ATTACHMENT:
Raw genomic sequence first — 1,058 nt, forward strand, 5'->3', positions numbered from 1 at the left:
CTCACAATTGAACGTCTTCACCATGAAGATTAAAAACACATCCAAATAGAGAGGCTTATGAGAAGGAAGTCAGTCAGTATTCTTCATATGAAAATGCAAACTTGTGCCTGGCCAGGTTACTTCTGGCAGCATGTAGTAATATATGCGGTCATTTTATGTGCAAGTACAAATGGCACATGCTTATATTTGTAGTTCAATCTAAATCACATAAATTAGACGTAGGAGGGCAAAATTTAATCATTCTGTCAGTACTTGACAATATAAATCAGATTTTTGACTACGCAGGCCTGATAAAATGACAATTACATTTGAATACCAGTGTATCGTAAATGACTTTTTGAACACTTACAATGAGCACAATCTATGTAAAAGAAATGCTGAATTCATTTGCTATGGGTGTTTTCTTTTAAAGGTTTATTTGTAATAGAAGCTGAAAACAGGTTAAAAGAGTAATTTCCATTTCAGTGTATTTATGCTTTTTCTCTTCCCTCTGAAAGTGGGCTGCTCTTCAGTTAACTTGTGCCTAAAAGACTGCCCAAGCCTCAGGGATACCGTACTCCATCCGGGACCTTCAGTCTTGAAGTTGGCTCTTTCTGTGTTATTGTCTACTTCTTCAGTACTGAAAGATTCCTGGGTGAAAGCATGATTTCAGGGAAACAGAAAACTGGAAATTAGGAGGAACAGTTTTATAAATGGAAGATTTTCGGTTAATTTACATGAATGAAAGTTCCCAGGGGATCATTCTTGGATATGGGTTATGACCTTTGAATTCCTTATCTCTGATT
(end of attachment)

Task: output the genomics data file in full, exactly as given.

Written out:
Raw genomic sequence first — 1,058 nt, forward strand, 5'->3', positions numbered from 1 at the left:
CTCACAATTGAACGTCTTCACCATGAAGATTAAAAACACATCCAAATAGAGAGGCTTATGAGAAGGAAGTCAGTCAGTATTCTTCATATGAAAATGCAAACTTGTGCCTGGCCAGGTTACTTCTGGCAGCATGTAGTAATATATGCGGTCATTTTATGTGCAAGTACAAATGGCACATGCTTATATTTGTAGTTCAATCTAAATCACATAAATTAGACGTAGGAGGGCAAAATTTAATCATTCTGTCAGTACTTGACAATATAAATCAGATTTTTGACTACGCAGGCCTGATAAAATGACAATTACATTTGAATACCAGTGTATCGTAAATGACTTTTTGAACACTTACAATGAGCACAATCTATGTAAAAGAAATGCTGAATTCATTTGCTATGGGTGTTTTCTTTTAAAGGTTTATTTGTAATAGAAGCTGAAAACAGGTTAAAAGAGTAATTTCCATTTCAGTGTATTTATGCTTTTTCTCTTCCCTCTGAAAGTGGGCTGCTCTTCAGTTAACTTGTGCCTAAAAGACTGCCCAAGCCTCAGGGATACCGTACTCCATCCGGGACCTTCAGTCTTGAAGTTGGCTCTTTCTGTGTTATTGTCTACTTCTTCAGTACTGAAAGATTCCTGGGTGAAAGCATGATTTCAGGGAAACAGAAAACTGGAAATTAGGAGGAACAGTTTTATAAATGGAAGATTTTCGGTTAATTTACATGAATGAAAGTTCCCAGGGGATCATTCTTGGATATGGGTTATGACCTTTGAATTCCTTATCTCTGATT